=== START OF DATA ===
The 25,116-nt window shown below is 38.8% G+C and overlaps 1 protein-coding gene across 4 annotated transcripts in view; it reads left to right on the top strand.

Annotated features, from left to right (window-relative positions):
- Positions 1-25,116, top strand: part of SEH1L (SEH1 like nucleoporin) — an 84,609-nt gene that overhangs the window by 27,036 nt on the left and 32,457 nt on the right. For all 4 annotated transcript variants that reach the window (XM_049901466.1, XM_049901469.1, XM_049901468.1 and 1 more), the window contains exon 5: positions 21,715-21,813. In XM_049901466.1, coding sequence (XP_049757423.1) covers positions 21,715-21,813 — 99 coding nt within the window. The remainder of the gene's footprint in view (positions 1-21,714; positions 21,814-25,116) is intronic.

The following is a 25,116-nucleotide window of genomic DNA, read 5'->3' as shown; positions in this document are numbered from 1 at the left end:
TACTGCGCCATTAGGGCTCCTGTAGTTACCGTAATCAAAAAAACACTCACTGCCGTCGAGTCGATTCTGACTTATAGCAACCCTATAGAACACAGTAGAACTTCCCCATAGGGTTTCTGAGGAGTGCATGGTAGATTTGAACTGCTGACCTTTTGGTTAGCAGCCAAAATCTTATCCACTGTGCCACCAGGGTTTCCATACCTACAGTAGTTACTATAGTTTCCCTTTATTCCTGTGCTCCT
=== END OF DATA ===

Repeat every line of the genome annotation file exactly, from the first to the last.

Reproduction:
The 25,116-nt window shown below is 38.8% G+C and overlaps 1 protein-coding gene across 4 annotated transcripts in view; it reads left to right on the top strand.

Annotated features, from left to right (window-relative positions):
- Positions 1-25,116, top strand: part of SEH1L (SEH1 like nucleoporin) — an 84,609-nt gene that overhangs the window by 27,036 nt on the left and 32,457 nt on the right. For all 4 annotated transcript variants that reach the window (XM_049901466.1, XM_049901469.1, XM_049901468.1 and 1 more), the window contains exon 5: positions 21,715-21,813. In XM_049901466.1, coding sequence (XP_049757423.1) covers positions 21,715-21,813 — 99 coding nt within the window. The remainder of the gene's footprint in view (positions 1-21,714; positions 21,814-25,116) is intronic.

The following is a 25,116-nucleotide window of genomic DNA, read 5'->3' as shown; positions in this document are numbered from 1 at the left end:
TACTGCGCCATTAGGGCTCCTGTAGTTACCGTAATCAAAAAAACACTCACTGCCGTCGAGTCGATTCTGACTTATAGCAACCCTATAGAACACAGTAGAACTTCCCCATAGGGTTTCTGAGGAGTGCATGGTAGATTTGAACTGCTGACCTTTTGGTTAGCAGCCAAAATCTTATCCACTGTGCCACCAGGGTTTCCATACCTACAGTAGTTACTATAGTTTCCCTTTATTCCTGTGCTCCT